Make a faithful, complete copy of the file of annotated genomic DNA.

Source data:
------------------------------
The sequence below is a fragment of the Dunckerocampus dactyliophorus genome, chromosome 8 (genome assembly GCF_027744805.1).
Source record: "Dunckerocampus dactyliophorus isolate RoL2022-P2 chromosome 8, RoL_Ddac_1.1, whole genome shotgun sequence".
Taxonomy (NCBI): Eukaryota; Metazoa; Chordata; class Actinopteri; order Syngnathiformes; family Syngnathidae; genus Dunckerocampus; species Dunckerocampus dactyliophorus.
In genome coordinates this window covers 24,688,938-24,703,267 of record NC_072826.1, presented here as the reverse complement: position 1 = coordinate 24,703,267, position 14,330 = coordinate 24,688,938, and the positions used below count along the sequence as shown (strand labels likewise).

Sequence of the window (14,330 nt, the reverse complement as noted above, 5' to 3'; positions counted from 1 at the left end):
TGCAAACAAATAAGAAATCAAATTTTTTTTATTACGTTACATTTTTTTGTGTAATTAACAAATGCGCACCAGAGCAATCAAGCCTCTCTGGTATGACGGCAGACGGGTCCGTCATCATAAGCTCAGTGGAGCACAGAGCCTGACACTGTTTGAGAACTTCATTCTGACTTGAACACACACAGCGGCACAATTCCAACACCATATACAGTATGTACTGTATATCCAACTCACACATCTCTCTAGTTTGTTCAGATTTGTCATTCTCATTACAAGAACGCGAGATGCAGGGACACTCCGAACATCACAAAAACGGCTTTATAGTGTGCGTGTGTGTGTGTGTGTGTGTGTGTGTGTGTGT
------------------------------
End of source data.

The sequence below is a fragment of the Dunckerocampus dactyliophorus genome, chromosome 8 (genome assembly GCF_027744805.1).
Source record: "Dunckerocampus dactyliophorus isolate RoL2022-P2 chromosome 8, RoL_Ddac_1.1, whole genome shotgun sequence".
Taxonomy (NCBI): Eukaryota; Metazoa; Chordata; class Actinopteri; order Syngnathiformes; family Syngnathidae; genus Dunckerocampus; species Dunckerocampus dactyliophorus.
In genome coordinates this window covers 24,688,938-24,703,267 of record NC_072826.1, presented here as the reverse complement: position 1 = coordinate 24,703,267, position 14,330 = coordinate 24,688,938, and the positions used below count along the sequence as shown (strand labels likewise).

Sequence of the window (14,330 nt, the reverse complement as noted above, 5' to 3'; positions counted from 1 at the left end):
TGCAAACAAATAAGAAATCAAATTTTTTTTATTACGTTACATTTTTTTGTGTAATTAACAAATGCGCACCAGAGCAATCAAGCCTCTCTGGTATGACGGCAGACGGGTCCGTCATCATAAGCTCAGTGGAGCACAGAGCCTGACACTGTTTGAGAACTTCATTCTGACTTGAACACACACAGCGGCACAATTCCAACACCATATACAGTATGTACTGTATATCCAACTCACACATCTCTCTAGTTTGTTCAGATTTGTCATTCTCATTACAAGAACGCGAGATGCAGGGACACTCCGAACATCACAAAAACGGCTTTATAGTGTGCGTGTGTGTGTGTGTGTGTGTGTGTGTGTGTGT